Planned parenthood and their grisly involvement of selling body parts has raised up an important discussion about organ donation. Should we be an organ donor? No doubt many of us do not want to think about a loved one who has been seriously injured and have to face that decision. Some of us have easily consented by signing the back of our driver’s license.  But do we know what organ donation truly is before we jump on the bandwagon?

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The Church’s position

The Church sees organ donation as a love of neighbor act. To share what we have with one another is honestly a noble thing to do, however there are a few cases where this noble act is considered not noble and should be avoided.

  1. The donation of an organ that hinders the door or to function correctly–less than before.  For example, we need two eyes to function, and by donating one eye we would not function correctly as wer were intended. 
  2. Donation cannot cause death to the donor.
    • We need our heart in order to live.  While it may be noble to give someone our heart, doing so would indeed cause our own death.
    • Which brings me to the second point. What is brain death?  If the person’s heart is still beating, then their body is still causing blood to circulate blood to the rest of its body. This is the best time doctors say to donate organs as the person has already died but this is not really the case. 

Organ transplants are in conformity with the moral law if the physical and psychological dangers and risks to the donor are proportionate to the good sought for the recipient. Organ donation after death is a noble and meritorious act and is to be encouraged as a expression of generous solidarity. It is not morally acceptable if the donor or his proxy has not given explicit consent. Moreover, it is not morally admissible to bring about the disabling mutilation or death of a human being, even in order to delay the death of other persons. (CCC2296)

 

This is a touchy subject, but if the person is being kept alive–even artificially, then they are not really considered dead. They would then be considered: a living donor. The removal of vital organs (such as the heart)  would cause the immidate death of the donor.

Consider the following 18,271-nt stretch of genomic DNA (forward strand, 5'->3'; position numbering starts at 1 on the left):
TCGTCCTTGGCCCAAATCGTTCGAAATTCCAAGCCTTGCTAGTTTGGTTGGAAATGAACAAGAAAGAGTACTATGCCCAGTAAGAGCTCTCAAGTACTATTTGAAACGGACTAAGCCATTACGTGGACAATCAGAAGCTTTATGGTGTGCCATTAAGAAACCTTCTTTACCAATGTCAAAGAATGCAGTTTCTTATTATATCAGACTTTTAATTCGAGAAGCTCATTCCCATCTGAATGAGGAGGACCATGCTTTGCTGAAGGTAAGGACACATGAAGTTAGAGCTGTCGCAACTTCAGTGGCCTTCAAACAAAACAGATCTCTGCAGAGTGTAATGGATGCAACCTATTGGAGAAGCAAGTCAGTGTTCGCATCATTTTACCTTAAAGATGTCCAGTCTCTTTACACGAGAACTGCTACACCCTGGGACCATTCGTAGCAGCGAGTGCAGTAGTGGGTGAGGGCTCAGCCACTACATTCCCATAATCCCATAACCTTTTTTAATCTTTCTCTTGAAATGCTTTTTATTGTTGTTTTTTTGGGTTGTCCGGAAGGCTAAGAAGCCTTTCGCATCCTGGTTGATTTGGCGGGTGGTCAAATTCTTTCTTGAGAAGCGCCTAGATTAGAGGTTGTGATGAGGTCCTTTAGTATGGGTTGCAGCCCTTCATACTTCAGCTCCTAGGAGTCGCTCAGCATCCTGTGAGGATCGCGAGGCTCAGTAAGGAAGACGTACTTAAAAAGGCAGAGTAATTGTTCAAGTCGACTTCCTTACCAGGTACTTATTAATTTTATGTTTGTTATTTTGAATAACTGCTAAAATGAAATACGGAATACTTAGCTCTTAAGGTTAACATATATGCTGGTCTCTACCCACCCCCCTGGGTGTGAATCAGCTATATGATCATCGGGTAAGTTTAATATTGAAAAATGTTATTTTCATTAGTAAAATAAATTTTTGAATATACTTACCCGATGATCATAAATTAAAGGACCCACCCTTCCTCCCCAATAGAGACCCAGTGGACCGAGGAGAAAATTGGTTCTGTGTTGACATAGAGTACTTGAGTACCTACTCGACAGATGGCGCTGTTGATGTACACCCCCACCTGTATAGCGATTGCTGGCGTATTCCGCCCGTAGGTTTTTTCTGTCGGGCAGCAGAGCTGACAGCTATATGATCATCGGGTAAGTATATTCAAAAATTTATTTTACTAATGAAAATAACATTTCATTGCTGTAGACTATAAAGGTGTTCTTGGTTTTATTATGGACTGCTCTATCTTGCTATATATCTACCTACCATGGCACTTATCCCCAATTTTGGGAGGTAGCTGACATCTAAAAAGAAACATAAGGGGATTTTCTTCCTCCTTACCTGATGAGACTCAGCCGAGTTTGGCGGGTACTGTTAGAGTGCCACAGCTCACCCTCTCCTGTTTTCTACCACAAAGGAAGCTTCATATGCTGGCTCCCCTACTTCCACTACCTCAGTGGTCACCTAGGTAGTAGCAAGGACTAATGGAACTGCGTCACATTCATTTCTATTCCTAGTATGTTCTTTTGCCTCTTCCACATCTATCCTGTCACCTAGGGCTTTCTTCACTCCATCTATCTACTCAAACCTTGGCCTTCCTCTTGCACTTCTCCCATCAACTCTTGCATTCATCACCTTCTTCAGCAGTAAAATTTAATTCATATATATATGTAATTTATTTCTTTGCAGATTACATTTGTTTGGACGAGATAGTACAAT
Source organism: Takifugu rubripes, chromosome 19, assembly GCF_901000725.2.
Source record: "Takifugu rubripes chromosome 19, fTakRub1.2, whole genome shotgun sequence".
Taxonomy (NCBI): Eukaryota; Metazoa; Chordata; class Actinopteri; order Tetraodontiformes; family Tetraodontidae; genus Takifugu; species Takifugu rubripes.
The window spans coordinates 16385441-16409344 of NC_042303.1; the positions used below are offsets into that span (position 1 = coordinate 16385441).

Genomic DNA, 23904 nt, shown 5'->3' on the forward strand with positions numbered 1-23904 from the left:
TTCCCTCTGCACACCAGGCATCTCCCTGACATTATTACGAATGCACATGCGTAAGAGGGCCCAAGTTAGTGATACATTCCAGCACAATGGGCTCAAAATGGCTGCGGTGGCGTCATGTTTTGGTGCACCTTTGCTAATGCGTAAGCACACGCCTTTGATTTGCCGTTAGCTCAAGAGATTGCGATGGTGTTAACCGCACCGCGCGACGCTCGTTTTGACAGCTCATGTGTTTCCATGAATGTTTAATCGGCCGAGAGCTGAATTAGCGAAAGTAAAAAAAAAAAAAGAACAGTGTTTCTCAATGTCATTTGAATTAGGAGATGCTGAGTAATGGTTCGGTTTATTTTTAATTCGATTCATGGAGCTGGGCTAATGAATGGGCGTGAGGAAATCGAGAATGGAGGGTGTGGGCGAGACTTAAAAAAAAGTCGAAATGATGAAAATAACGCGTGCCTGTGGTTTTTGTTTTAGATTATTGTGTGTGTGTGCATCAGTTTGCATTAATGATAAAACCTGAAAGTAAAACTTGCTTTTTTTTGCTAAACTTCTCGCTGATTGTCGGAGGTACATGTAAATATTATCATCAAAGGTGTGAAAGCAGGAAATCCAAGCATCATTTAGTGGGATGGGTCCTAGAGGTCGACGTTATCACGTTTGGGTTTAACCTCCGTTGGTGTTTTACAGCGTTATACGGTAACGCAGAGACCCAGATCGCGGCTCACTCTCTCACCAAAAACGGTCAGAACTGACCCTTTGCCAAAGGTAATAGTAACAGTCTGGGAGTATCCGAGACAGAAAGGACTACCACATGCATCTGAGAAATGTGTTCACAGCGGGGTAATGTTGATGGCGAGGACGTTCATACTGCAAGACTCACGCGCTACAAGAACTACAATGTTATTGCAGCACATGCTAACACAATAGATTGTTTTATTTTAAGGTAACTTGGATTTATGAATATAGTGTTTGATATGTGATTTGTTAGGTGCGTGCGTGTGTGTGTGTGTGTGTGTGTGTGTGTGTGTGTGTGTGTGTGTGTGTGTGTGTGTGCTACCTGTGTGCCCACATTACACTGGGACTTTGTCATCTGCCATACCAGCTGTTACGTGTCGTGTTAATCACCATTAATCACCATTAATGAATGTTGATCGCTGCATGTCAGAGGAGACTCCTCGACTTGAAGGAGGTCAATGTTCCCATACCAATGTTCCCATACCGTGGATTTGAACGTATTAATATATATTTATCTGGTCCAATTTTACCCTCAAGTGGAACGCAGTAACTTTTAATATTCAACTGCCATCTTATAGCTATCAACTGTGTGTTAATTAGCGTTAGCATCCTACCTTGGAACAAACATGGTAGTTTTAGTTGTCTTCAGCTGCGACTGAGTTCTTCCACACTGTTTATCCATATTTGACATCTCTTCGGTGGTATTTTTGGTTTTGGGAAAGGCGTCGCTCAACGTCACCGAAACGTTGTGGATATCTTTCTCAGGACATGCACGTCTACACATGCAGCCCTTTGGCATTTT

Does the actual donation cause death?

Yes.  When doctors remove organs for donation, the heart is always last, since they need organs that are still viable (living) and functioning.  A dead person cannot donate organs since the organs will be deprived of oxygen and toxics begin to build up.  This would make the organs unless for donation.

The heart has to be beating, and the organs must be alive when they are removed. When they remove the heart, it must still be functioning.  Once the heart is removed, that is when the donor is pronounced dead. 

It’s scary when you think about this, but by saying yes to donate your loved ones organs is an automatic death sentence. There had been cases where people were pronounced dead, and “woke up” and are now living and fully functioning.

The fifth commandment tells us not to kill, but for us to feel better we need a scientific method of determining death.  We understand when a person dies, all life leaves them.  So what is brain death?

At the end of the day, does donations saves lives? We have to put it this way, is it okay to kill one person to save a few?

Any way you put it, if we believe so, then we are condoning murder, and that’s not good — no matter who it saves.  

 

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